Leaders of Afghanistan and Pakistan, currently
both on a visit to Washington, have voiced their
commitment to improving regional economic cooperation,
including the facilitation of electricity trade
between Central and South Asia.
President Hamid Karzai and his Pakistani counterpart
Asif Ali Zardari also discussed the development
of the Central Asia-South Asia Regional Electricity
Market (CASAREM) and Central Asia-South Asia Transmission
Project (CASA 1000 Project).
At a meeting with the World Bank Group president,
they described the project as central to the facilitation
of regional electricity trade. As a first step in
the development of CASAREM, the CASA-1000 Project
will allow the export of existing surplus hydropower
from Tajikistan and the Kyrgyz Republic to South
Asia in summer months.
They noted, together with the governments of Tajikistan
and Kyrgyzstan, a functioning inter-governmental
council was established in 2007 and a secretariat
in 2008 with the objective of developing CASAREM
and the CASA 1000 Project.
A statement from the Presidential Palace said on
Saturday they recalled an inter-governmental agreement
(IGA) signed by the four governments in August 2008.
The agreement affirms their mutual commitments to
CASAREM and CASA 1000.
Believing the development of a regional electricity
market would be beneficial to them and to the region
as a whole, they agreed to continue to deepen their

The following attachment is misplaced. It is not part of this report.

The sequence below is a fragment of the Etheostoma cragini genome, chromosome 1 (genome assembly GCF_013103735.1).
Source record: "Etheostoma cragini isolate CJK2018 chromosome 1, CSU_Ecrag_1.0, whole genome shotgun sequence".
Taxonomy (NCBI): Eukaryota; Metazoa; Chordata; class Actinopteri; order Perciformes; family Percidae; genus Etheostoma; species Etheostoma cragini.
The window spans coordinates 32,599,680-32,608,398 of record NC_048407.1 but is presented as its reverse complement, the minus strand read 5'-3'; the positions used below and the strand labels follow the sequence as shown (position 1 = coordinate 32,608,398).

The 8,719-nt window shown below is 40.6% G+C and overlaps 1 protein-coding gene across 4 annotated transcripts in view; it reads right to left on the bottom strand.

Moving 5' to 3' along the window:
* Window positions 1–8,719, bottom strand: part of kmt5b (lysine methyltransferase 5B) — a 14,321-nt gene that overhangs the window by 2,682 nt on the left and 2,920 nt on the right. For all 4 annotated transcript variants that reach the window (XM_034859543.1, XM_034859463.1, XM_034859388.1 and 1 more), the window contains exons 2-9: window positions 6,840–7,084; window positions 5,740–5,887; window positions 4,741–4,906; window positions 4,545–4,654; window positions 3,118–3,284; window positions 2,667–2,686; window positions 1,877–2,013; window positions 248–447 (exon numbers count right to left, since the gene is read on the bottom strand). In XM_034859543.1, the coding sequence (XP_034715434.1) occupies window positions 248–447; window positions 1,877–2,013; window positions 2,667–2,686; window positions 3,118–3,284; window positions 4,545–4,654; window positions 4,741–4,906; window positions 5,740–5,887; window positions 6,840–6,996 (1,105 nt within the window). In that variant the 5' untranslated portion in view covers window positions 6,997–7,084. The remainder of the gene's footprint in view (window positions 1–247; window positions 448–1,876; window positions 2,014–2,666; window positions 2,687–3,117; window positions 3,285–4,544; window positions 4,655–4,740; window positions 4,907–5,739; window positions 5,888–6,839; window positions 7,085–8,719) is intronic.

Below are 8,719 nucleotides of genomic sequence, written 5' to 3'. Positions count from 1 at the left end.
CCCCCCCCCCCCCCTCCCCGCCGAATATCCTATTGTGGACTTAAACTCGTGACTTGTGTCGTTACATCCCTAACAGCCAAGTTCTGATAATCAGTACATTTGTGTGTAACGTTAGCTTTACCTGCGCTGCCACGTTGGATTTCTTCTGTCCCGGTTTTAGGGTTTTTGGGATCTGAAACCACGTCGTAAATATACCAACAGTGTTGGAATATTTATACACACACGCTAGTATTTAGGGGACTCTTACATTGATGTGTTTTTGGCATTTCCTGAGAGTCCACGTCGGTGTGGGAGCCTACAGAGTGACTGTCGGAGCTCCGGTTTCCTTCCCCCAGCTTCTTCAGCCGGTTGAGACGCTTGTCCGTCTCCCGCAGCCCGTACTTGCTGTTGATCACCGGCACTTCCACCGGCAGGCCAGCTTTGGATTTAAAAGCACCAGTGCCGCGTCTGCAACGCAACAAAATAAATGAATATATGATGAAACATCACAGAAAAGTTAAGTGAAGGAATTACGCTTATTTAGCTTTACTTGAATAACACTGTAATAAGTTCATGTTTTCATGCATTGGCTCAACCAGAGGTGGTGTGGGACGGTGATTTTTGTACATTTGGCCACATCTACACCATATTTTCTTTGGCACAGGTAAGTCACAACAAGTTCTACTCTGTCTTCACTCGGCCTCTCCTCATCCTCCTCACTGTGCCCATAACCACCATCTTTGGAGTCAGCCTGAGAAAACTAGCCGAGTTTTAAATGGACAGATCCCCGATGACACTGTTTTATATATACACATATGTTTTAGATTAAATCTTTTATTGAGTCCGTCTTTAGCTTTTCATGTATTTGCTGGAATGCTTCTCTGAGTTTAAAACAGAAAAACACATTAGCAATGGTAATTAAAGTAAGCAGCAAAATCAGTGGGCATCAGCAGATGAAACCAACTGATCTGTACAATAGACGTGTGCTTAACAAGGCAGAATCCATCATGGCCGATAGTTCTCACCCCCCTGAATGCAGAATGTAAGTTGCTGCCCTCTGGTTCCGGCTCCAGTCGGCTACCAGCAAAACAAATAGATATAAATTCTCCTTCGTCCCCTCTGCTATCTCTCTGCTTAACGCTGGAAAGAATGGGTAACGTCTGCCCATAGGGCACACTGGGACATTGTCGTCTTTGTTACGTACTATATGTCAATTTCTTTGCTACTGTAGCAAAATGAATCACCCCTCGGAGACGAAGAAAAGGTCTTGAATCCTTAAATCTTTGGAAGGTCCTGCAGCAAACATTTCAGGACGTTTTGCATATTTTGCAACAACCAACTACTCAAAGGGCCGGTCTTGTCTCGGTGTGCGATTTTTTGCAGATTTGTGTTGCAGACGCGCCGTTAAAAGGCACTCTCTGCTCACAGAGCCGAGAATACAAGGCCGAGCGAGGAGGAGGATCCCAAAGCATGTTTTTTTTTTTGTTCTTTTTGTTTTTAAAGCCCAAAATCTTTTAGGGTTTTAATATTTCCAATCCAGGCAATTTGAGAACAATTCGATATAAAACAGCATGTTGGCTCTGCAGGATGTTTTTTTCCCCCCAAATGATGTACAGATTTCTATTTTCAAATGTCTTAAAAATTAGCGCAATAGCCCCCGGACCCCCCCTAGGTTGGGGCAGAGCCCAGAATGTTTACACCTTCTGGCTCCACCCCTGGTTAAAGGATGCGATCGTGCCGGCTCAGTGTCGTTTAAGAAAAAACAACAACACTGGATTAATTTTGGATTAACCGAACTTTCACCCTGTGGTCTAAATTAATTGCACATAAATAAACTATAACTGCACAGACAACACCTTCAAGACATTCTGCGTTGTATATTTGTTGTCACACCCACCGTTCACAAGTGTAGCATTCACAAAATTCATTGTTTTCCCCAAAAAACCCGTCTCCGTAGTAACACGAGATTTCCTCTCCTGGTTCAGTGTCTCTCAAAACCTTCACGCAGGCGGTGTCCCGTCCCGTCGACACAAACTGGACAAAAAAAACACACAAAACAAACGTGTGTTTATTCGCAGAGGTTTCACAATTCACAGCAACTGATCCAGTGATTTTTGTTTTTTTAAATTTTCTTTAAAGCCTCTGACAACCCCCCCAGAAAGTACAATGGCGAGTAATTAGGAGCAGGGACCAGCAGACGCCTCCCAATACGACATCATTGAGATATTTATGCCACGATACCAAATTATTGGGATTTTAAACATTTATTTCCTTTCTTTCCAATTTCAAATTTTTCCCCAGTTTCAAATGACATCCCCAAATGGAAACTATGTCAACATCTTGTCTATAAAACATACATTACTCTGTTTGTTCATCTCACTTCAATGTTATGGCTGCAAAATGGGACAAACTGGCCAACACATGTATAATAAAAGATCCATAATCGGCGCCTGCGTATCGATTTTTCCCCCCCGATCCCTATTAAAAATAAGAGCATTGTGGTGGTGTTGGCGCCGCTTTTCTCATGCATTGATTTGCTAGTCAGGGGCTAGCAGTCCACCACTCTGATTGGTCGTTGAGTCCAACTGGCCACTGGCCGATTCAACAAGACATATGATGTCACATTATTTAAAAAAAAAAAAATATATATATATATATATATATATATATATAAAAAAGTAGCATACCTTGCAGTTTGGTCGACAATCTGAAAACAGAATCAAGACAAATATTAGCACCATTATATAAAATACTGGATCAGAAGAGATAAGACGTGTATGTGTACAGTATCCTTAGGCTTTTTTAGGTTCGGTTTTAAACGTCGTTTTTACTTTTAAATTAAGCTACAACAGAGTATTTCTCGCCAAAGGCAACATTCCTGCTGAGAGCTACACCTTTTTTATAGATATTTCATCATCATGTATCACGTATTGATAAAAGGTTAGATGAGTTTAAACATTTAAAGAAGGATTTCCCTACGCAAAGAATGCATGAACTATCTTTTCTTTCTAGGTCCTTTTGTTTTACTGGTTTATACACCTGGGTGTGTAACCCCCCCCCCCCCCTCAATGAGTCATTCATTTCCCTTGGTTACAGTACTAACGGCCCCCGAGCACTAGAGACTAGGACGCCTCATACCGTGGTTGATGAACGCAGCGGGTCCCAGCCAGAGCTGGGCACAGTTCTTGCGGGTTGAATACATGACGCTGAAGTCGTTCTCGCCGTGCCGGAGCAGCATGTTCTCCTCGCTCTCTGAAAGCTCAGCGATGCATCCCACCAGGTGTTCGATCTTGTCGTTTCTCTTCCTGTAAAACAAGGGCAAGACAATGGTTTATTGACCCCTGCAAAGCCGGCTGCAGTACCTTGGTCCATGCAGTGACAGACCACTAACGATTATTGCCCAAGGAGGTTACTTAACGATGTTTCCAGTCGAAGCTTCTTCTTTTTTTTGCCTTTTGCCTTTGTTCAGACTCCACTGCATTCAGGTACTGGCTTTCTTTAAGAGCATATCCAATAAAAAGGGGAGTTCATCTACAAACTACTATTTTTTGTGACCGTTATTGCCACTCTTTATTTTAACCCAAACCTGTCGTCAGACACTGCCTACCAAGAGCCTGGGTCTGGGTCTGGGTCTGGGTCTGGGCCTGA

bilateral cooperation and with Tajikistan and Kyrgyz
Republic in the development of both CASAREM and
In this connection, it was agreed that they would
instruct their representatives to take next steps
that may be necessary to ensure the effectiveness
and enforceability of the IGA and shall endeavor
to complete all actions pertaining thereto on an
urgent basis and to sign the Joint Development Agreement
(JDA), preferably during the Regional Economic Cooperation
Conference on Afghanistan (RECC-A) to be held in
Islamabad on May 14-15, 2009.
Karzai and Zardari noted their appreciation for
the technical assistance being provided by the World
Bank, International Finance Corporation through
its InfraVentures, Islamic Development Bank, and
Asian Development Bank and support of the United
States for the development of CASAREM and the CASA
They also affirmed their intent to seek financing
from these international finance institutions for
the CASA 1000 Project. The presidents recognised
that the completion of CASA 1000 -- being designed
to accommodate an expanded volume of power in the
future -- will catalyse additional energy investments
and trade both in the four CASA countries as well
as in the region.
It could have a positive demonstration effect on
other regional infrastructure projects between Afghanistan
and Pakistan, such as the upgrading of the Peshawar-Kabul
Road and the Peshawar-Kabul Rail Link, they believed.